How Should You Staff Your Startup in 2023
Yesterday, the Enterprise Tech 30 List was revealed. Congratulations to all the winners (especially MotherDuck, Hex, & Omni)!
I analyzed the headcount patterns within these companies to shed light on three questions :
- How are these top companies changing their headcount through the downturn?
- What percent of headcount is in product & engineering?
- What percent of headcount is in sales & marketing?
The typical company grew headcount by 57%. The mid-stage businesses grew fastest at 88%, next early companies at 62%, & the later companies by 43%. The Giga companies held headcount flat over the past year.
As companies employ thousands, we should expect growth rates to asymptote. It’s surprising to see the Giga companies flat - another indication of uncertain market times ahead.
Looking at the data in more granular detail, most companies have grown headcount at similar rates, with a few outliers doubling or more & some shrinking headcount. The larger the business, the lower the growth rate, but the correlation is weak at -0.27.
R&D, which includes engineering, IT, & product management, dominates early companies’ headcount as they build product.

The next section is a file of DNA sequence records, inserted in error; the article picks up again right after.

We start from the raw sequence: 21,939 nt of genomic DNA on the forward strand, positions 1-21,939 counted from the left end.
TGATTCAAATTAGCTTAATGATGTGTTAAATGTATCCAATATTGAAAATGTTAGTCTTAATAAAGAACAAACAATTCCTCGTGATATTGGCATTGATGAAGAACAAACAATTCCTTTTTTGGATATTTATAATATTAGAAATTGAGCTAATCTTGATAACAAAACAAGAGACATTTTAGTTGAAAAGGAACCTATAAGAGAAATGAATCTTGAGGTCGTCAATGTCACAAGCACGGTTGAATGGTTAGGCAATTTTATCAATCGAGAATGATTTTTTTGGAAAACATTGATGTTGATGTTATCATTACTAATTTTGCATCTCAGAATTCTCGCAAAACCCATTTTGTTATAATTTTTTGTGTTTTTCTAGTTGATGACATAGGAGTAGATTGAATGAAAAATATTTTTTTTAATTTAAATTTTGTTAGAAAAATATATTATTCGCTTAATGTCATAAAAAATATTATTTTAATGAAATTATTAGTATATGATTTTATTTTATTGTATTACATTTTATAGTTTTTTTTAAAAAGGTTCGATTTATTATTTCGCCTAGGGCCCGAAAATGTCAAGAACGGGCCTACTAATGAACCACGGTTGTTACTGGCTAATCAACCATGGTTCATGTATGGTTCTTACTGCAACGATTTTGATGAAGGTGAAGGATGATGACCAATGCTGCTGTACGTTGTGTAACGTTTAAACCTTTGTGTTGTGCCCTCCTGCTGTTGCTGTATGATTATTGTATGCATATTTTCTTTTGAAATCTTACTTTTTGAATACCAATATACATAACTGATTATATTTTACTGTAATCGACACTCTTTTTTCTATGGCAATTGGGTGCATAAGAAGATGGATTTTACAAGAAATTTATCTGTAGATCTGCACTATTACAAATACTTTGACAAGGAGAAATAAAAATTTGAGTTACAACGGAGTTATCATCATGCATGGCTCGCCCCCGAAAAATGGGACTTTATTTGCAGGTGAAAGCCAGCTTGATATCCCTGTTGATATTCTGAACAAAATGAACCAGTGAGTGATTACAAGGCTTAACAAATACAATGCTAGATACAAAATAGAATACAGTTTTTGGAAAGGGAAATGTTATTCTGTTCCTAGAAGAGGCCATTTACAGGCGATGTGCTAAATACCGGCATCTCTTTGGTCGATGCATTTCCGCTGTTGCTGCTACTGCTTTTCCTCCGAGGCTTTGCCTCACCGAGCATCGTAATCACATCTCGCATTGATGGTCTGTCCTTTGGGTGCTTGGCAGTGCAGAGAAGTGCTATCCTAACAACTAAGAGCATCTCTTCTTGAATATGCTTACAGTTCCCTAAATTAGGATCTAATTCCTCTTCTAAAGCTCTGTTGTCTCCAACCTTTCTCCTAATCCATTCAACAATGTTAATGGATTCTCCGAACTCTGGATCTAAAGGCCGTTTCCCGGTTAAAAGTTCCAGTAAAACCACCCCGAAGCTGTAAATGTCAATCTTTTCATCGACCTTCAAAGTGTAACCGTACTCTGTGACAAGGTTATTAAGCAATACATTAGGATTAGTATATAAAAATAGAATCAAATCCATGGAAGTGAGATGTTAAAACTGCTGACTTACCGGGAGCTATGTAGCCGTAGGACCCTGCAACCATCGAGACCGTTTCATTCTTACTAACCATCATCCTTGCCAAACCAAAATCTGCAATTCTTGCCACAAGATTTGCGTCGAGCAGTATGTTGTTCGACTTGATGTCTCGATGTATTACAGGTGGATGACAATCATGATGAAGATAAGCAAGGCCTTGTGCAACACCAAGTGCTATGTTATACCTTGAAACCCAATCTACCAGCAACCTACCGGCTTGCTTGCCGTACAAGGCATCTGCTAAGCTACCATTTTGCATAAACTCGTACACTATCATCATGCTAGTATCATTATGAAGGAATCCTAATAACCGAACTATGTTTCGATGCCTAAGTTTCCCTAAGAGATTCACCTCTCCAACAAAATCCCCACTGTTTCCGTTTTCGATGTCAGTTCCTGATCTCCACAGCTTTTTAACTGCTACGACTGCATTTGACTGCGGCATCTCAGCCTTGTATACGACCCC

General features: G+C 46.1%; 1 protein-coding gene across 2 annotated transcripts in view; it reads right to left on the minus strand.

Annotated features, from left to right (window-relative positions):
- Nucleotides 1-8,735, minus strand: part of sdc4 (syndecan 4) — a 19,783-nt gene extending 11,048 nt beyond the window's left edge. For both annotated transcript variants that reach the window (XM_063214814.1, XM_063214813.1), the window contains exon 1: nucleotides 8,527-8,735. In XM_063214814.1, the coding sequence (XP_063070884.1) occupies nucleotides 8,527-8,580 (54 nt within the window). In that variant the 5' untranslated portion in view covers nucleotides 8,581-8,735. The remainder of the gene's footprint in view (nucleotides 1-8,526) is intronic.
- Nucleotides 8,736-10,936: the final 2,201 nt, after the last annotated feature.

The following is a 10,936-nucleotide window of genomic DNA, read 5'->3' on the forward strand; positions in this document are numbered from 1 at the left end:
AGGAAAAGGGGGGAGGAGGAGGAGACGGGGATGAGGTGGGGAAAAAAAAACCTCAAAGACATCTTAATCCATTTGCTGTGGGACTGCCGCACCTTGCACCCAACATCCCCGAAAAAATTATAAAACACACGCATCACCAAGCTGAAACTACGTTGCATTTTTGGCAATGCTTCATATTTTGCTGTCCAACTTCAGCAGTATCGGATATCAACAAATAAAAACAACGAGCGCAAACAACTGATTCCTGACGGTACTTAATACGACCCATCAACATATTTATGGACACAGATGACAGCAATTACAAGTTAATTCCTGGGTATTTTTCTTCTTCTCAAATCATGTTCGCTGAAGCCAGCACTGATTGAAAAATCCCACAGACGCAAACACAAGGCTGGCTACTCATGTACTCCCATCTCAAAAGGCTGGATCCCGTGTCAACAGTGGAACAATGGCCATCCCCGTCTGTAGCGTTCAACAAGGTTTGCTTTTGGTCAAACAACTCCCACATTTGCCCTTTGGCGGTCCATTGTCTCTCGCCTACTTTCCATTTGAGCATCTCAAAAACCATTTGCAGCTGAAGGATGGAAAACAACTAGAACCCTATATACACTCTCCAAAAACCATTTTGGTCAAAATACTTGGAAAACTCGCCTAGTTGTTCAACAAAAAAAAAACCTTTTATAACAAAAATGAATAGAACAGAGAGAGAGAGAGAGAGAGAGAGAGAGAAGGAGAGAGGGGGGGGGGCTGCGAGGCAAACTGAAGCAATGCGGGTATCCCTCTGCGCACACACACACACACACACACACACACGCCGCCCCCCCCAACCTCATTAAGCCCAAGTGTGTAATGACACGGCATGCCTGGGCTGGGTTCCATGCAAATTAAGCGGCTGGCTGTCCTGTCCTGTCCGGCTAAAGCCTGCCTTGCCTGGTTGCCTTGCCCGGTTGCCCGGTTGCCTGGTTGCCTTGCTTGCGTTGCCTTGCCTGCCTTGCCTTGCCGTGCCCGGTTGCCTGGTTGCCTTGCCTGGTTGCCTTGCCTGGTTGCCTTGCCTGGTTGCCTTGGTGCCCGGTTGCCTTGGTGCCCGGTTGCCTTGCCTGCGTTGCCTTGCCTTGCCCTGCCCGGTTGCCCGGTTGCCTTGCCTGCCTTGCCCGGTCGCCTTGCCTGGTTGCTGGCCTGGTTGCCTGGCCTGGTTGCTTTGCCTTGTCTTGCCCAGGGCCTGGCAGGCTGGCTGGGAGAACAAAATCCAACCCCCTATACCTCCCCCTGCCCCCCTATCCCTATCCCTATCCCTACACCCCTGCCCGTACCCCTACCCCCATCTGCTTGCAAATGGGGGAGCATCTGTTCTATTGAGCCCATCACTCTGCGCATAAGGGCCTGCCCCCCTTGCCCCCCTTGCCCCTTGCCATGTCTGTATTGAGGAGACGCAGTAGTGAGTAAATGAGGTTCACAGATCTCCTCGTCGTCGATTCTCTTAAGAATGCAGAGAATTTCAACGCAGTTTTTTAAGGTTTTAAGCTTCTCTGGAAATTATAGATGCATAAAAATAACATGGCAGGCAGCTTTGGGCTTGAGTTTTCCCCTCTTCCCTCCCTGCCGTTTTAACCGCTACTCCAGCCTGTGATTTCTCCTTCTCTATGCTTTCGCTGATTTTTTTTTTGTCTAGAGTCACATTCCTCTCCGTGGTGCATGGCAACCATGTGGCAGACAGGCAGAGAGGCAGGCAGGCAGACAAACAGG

Once companies grow to about 50-100 employees, other teams blossom to support & market the product. From that point forward, these businesses typically operate with 30% headcount in R&D.
Sales & Marketing are a different story. Startups operate with a broader variance with commercial teams : Canva & Databricks should paint the ends of the spectrum.
On average, 20% of headcount is sales & marketing. The correlation with scale is effectively zero, meaning that ratio holds throughout the life of a business, barring the pre-commercialization epoch in a startup’s lifespan.
These startups, held in high regard by venture capitalists, should provide some insight for startups as they navigate the macroeconomic environment.